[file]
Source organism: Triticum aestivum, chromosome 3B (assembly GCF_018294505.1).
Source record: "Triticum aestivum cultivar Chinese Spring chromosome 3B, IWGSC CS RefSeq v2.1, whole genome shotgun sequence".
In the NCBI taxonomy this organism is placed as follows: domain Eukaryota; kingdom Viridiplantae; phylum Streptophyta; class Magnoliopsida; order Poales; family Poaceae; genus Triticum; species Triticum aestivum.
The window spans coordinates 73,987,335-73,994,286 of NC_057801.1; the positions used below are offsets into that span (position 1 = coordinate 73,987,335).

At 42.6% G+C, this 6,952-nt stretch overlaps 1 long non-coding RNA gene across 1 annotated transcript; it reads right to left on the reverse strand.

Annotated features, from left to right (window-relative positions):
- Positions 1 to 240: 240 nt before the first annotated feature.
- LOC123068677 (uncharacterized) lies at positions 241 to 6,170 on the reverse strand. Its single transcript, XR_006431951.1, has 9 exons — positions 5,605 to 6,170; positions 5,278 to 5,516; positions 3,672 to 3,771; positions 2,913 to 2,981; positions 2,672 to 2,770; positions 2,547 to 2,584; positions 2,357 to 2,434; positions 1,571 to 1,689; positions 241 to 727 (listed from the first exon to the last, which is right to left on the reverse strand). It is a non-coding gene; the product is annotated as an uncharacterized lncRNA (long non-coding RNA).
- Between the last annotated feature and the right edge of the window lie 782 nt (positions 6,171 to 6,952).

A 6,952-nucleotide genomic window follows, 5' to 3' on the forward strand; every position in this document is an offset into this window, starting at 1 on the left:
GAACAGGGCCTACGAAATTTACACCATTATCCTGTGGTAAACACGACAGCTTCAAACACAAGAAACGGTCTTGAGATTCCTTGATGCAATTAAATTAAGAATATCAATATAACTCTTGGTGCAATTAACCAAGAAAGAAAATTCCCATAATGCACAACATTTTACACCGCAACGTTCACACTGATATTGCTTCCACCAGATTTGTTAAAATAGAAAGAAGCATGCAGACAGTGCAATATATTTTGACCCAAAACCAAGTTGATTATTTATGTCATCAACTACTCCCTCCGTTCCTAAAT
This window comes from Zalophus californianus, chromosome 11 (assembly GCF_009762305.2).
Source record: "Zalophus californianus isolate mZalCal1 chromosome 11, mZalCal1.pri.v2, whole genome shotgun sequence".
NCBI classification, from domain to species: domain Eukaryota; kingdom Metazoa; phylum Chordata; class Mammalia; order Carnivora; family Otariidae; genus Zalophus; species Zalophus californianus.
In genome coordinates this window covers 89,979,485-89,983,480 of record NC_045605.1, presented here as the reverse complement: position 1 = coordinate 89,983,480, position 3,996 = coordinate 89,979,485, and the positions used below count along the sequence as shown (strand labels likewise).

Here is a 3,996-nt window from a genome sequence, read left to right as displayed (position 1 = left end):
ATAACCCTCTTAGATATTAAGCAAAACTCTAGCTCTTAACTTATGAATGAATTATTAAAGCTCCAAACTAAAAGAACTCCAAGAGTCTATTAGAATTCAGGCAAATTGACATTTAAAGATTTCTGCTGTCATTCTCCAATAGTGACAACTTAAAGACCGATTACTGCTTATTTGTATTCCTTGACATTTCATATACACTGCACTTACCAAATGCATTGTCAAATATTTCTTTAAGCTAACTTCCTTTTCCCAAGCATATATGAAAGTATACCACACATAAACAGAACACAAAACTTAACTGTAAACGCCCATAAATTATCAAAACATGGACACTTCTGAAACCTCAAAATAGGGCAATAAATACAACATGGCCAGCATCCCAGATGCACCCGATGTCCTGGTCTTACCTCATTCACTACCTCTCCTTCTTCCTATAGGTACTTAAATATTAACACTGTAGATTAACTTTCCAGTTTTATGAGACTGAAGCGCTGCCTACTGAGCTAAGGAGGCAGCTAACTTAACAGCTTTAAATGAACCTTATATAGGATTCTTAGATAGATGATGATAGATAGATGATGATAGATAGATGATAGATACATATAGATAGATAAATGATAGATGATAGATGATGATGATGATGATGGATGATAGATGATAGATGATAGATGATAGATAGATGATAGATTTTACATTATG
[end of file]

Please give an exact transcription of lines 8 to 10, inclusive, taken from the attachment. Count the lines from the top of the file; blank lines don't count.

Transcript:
- LOC123068677 (uncharacterized) lies at positions 241 to 6,170 on the reverse strand. Its single transcript, XR_006431951.1, has 9 exons — positions 5,605 to 6,170; positions 5,278 to 5,516; positions 3,672 to 3,771; positions 2,913 to 2,981; positions 2,672 to 2,770; positions 2,547 to 2,584; positions 2,357 to 2,434; positions 1,571 to 1,689; positions 241 to 727 (listed from the first exon to the last, which is right to left on the reverse strand). It is a non-coding gene; the product is annotated as an uncharacterized lncRNA (long non-coding RNA).
- Between the last annotated feature and the right edge of the window lie 782 nt (positions 6,171 to 6,952).

A 6,952-nucleotide genomic window follows, 5' to 3' on the forward strand; every position in this document is an offset into this window, starting at 1 on the left: